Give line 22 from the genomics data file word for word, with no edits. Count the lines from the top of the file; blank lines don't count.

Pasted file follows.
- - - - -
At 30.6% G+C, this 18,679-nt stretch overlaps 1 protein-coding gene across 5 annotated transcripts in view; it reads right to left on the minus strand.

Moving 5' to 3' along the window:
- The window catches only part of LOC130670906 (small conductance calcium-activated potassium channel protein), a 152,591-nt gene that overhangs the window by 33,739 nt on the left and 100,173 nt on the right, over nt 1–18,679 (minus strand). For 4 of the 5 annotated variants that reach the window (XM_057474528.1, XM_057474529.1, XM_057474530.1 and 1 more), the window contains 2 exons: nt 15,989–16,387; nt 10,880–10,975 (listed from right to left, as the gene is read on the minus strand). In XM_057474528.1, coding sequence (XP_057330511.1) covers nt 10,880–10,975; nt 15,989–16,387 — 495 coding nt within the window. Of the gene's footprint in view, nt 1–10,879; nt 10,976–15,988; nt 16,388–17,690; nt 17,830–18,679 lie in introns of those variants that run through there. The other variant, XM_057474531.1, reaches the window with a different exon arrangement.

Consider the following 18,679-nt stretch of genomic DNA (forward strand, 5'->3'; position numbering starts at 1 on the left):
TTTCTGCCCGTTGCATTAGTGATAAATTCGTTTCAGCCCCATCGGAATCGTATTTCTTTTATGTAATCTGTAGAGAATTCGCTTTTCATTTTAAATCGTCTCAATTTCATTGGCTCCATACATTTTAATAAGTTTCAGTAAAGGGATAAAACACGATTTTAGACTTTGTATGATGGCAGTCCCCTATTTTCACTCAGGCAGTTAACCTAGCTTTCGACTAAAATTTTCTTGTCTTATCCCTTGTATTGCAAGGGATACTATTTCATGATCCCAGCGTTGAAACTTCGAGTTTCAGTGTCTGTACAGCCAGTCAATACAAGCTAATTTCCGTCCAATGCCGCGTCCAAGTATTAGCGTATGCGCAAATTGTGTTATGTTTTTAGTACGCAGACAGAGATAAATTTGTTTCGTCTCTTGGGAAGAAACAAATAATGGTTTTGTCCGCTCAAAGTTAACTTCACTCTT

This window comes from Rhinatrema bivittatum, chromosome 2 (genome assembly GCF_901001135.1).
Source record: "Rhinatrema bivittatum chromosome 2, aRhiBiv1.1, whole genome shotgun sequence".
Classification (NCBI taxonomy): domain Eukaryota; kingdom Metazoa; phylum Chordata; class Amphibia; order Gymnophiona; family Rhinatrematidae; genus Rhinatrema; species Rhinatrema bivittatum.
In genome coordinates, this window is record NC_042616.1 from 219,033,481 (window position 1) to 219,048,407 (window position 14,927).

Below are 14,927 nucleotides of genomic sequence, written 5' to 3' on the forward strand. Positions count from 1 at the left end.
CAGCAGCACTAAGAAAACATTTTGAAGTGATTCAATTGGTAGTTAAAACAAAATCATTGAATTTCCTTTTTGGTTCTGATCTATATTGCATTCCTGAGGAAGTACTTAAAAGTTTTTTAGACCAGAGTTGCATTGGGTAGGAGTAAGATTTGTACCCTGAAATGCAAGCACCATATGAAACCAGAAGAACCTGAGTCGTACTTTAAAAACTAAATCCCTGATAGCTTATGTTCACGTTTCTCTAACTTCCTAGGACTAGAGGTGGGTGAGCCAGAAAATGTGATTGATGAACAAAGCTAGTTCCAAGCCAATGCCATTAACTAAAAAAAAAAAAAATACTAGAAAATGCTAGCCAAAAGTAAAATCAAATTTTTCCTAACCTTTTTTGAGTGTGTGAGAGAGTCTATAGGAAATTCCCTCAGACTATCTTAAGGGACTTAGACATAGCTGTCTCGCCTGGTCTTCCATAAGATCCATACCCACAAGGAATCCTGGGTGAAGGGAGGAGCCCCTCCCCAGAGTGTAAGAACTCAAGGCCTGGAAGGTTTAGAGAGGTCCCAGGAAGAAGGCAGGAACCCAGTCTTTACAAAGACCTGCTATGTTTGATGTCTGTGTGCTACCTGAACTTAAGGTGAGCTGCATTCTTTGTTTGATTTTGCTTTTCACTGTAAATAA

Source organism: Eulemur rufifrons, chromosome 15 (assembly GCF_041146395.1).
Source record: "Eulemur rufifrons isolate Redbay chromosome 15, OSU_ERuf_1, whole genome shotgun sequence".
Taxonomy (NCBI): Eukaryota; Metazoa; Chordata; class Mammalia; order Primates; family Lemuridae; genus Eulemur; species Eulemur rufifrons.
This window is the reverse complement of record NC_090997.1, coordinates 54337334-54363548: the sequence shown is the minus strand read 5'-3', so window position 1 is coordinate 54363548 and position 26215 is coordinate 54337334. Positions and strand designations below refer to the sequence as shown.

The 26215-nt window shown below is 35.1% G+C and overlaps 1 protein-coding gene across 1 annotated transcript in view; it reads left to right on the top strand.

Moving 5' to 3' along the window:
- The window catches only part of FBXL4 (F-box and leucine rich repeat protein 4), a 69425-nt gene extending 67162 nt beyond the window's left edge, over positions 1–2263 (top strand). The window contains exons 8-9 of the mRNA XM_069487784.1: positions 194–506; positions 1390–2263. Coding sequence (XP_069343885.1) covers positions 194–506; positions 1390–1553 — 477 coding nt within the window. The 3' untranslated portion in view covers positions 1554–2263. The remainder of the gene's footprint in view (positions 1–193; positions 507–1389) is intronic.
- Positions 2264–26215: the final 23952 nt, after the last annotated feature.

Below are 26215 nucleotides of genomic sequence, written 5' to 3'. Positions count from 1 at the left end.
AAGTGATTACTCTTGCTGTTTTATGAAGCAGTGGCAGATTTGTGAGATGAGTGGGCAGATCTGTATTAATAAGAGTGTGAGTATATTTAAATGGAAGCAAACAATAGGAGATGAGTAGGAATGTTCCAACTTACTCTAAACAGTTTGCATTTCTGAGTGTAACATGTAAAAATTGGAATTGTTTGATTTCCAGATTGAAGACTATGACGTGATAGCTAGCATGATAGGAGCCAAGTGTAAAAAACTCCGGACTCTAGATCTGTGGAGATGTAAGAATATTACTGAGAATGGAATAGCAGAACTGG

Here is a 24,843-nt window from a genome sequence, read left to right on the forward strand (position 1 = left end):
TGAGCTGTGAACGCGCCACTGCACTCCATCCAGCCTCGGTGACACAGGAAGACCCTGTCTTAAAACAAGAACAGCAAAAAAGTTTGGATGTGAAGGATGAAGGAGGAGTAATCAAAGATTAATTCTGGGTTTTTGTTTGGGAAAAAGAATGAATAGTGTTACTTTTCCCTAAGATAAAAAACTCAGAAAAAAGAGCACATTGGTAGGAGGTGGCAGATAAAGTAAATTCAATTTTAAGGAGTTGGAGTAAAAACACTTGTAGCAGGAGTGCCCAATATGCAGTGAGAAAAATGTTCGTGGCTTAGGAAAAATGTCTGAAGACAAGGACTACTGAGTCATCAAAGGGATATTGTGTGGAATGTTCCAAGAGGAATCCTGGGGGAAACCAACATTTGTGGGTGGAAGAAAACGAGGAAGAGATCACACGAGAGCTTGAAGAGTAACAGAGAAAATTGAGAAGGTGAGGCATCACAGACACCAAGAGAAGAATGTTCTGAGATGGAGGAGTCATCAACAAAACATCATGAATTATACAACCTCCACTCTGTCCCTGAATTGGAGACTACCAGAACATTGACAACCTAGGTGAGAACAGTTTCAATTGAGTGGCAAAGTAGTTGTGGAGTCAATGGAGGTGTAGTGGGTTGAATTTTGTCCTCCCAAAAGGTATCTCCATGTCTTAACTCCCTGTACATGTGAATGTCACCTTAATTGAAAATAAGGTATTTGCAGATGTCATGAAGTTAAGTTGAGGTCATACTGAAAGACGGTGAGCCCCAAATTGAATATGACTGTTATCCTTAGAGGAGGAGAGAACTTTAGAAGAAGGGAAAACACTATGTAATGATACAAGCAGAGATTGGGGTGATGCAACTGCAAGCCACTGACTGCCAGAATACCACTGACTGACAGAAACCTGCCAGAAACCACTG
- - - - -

Here is a 24,843-nt window from a genome sequence, read left to right on the forward strand (position 1 = left end):